Proof of $a^{\frac{p-1}{2}} \equiv \left(\frac{a}{p}\right)$ mod $p$ [duplicate]

$p$ is a prime, odd integer. $a$ is an integer. we assume that $p$ does not divide $a$. $\left( \frac{a}{p} \right)$ denotes the Legendre symbol.

In order to prove $a^{\frac{p-1}{2}} \equiv \left(\frac{a}{p}\right)$ mod $p$ my course demonstrates the following statement first (Wilson) :

$\left( p-1 \right)! \equiv -\left(\frac{a}{p}\right) a^{\frac{p-1}{2}}$ mod $p$

However it is not clear to me how this implies the first statement.

marked as duplicate by Lord Shark the Unknown, Henrik, Namaste, kingW3, Jack D'Aurizio number-theory StackExchange.ready(function() { if (StackExchange.options.isMobile) return; $('.dupe-hammer-message-hover:not(.hover-bound)').each(function() { var$hover = $(this).addClass('hover-bound'),$msg = $hover.siblings('.dupe-hammer-message');$hover.hover( function() { $hover.showInfoMessage('', { messageElement:$msg.clone().show(), transient: false, position: { my: 'bottom left', at: 'top center', offsetTop: -7 }, dismissable: false, relativeToBody: true }); }, function() { StackExchange.helpers.removeMessages(); } ); }); }); Oct 15 '17 at 16:23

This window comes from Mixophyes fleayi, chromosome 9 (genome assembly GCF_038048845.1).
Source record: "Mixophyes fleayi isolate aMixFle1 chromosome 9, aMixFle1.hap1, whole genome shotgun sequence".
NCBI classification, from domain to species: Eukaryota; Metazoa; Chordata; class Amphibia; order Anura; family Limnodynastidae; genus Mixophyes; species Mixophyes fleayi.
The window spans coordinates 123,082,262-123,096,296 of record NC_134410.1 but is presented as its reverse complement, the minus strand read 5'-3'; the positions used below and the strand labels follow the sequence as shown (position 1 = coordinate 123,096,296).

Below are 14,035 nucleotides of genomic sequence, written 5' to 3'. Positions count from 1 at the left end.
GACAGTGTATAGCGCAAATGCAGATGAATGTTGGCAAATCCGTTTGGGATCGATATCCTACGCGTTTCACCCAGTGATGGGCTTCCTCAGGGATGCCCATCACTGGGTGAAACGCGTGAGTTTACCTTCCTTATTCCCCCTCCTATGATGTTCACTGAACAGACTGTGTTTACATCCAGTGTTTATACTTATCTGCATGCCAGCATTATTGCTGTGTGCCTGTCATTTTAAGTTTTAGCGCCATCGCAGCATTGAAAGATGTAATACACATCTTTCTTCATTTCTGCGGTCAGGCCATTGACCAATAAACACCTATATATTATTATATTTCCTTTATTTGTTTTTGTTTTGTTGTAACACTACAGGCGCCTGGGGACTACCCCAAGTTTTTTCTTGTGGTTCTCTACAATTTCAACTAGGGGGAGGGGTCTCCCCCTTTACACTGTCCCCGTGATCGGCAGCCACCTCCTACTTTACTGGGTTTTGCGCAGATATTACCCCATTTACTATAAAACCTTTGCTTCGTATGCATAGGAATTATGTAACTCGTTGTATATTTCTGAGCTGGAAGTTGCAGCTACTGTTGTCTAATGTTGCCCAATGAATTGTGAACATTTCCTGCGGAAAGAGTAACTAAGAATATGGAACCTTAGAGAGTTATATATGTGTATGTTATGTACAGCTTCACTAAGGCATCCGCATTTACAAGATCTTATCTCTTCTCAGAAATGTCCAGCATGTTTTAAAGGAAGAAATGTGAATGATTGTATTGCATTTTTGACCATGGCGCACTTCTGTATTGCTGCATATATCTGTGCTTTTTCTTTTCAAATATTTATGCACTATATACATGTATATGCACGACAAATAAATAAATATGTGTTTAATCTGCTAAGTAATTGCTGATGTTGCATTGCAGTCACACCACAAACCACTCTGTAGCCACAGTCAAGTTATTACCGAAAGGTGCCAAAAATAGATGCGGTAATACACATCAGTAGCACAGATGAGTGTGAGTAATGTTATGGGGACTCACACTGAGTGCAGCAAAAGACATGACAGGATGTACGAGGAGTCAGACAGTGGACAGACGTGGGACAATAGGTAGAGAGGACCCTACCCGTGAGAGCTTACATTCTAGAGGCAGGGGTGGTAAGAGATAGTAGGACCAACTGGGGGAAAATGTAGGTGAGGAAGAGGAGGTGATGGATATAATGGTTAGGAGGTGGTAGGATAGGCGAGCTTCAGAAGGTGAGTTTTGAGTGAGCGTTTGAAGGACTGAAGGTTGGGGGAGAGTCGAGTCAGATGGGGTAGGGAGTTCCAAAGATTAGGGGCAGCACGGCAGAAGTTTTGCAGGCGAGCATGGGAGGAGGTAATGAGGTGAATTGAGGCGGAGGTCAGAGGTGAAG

Hint: Use Wilson's theorem $(p - 1)! \equiv -1 \bmod p$ and the property $\left(\frac{a}{p}\right)^2 = 1$.
$\mathbb{F}_p$ is a field so there exists $g$ a cyclic generator of the multiplicative group. so there exists $b$ such that $g^b = -1$ so $g^{2b} = 1$ and $g$ being a generator its order is $p-1$ so $b = (p-1)/2$.
$g$ cannot be a square because if $g = h^2$ then $h^{p-1} = 1 = g^{(p-1)/2} = -1$.
finally, if $a$ is a square then there exists $c$ such that $a = g^{2c}$ and $a^{(p-1)/2} = 1$,
and if $a$ is not a square then there exists $c$ such that $a = g^{2c+1}$ and $a^{(p-1)/2} = -1$.